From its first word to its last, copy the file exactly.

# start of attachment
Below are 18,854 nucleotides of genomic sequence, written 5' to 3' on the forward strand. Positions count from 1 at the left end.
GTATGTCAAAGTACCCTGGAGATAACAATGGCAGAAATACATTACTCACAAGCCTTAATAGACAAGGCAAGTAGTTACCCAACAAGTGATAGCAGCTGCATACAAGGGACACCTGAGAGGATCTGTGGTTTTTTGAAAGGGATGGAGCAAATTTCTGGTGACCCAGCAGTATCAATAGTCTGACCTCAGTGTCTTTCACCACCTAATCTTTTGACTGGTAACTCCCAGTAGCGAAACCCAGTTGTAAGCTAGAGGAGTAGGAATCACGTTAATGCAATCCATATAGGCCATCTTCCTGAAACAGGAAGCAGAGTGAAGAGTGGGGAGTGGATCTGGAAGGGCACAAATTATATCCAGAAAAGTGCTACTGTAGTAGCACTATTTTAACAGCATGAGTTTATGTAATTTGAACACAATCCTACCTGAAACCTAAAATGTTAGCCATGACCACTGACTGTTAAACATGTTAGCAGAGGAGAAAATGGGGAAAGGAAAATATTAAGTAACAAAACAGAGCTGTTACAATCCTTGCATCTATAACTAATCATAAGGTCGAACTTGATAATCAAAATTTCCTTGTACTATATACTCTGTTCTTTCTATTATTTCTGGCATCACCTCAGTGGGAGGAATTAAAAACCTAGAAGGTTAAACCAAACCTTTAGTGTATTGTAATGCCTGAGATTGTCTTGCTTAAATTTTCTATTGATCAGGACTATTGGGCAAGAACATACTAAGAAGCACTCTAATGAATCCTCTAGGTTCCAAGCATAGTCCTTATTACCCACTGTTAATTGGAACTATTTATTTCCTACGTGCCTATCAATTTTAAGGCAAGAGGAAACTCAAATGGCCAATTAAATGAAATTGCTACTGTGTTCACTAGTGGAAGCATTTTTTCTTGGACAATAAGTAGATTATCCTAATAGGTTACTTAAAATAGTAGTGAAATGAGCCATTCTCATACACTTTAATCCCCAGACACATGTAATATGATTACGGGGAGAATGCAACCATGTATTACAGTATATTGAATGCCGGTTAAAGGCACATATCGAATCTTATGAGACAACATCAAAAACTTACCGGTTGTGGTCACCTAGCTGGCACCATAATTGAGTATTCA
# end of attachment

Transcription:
Below are 18,854 nucleotides of genomic sequence, written 5' to 3' on the forward strand. Positions count from 1 at the left end.
GTATGTCAAAGTACCCTGGAGATAACAATGGCAGAAATACATTACTCACAAGCCTTAATAGACAAGGCAAGTAGTTACCCAACAAGTGATAGCAGCTGCATACAAGGGACACCTGAGAGGATCTGTGGTTTTTTGAAAGGGATGGAGCAAATTTCTGGTGACCCAGCAGTATCAATAGTCTGACCTCAGTGTCTTTCACCACCTAATCTTTTGACTGGTAACTCCCAGTAGCGAAACCCAGTTGTAAGCTAGAGGAGTAGGAATCACGTTAATGCAATCCATATAGGCCATCTTCCTGAAACAGGAAGCAGAGTGAAGAGTGGGGAGTGGATCTGGAAGGGCACAAATTATATCCAGAAAAGTGCTACTGTAGTAGCACTATTTTAACAGCATGAGTTTATGTAATTTGAACACAATCCTACCTGAAACCTAAAATGTTAGCCATGACCACTGACTGTTAAACATGTTAGCAGAGGAGAAAATGGGGAAAGGAAAATATTAAGTAACAAAACAGAGCTGTTACAATCCTTGCATCTATAACTAATCATAAGGTCGAACTTGATAATCAAAATTTCCTTGTACTATATACTCTGTTCTTTCTATTATTTCTGGCATCACCTCAGTGGGAGGAATTAAAAACCTAGAAGGTTAAACCAAACCTTTAGTGTATTGTAATGCCTGAGATTGTCTTGCTTAAATTTTCTATTGATCAGGACTATTGGGCAAGAACATACTAAGAAGCACTCTAATGAATCCTCTAGGTTCCAAGCATAGTCCTTATTACCCACTGTTAATTGGAACTATTTATTTCCTACGTGCCTATCAATTTTAAGGCAAGAGGAAACTCAAATGGCCAATTAAATGAAATTGCTACTGTGTTCACTAGTGGAAGCATTTTTTCTTGGACAATAAGTAGATTATCCTAATAGGTTACTTAAAATAGTAGTGAAATGAGCCATTCTCATACACTTTAATCCCCAGACACATGTAATATGATTACGGGGAGAATGCAACCATGTATTACAGTATATTGAATGCCGGTTAAAGGCACATATCGAATCTTATGAGACAACATCAAAAACTTACCGGTTGTGGTCACCTAGCTGGCACCATAATTGAGTATTCA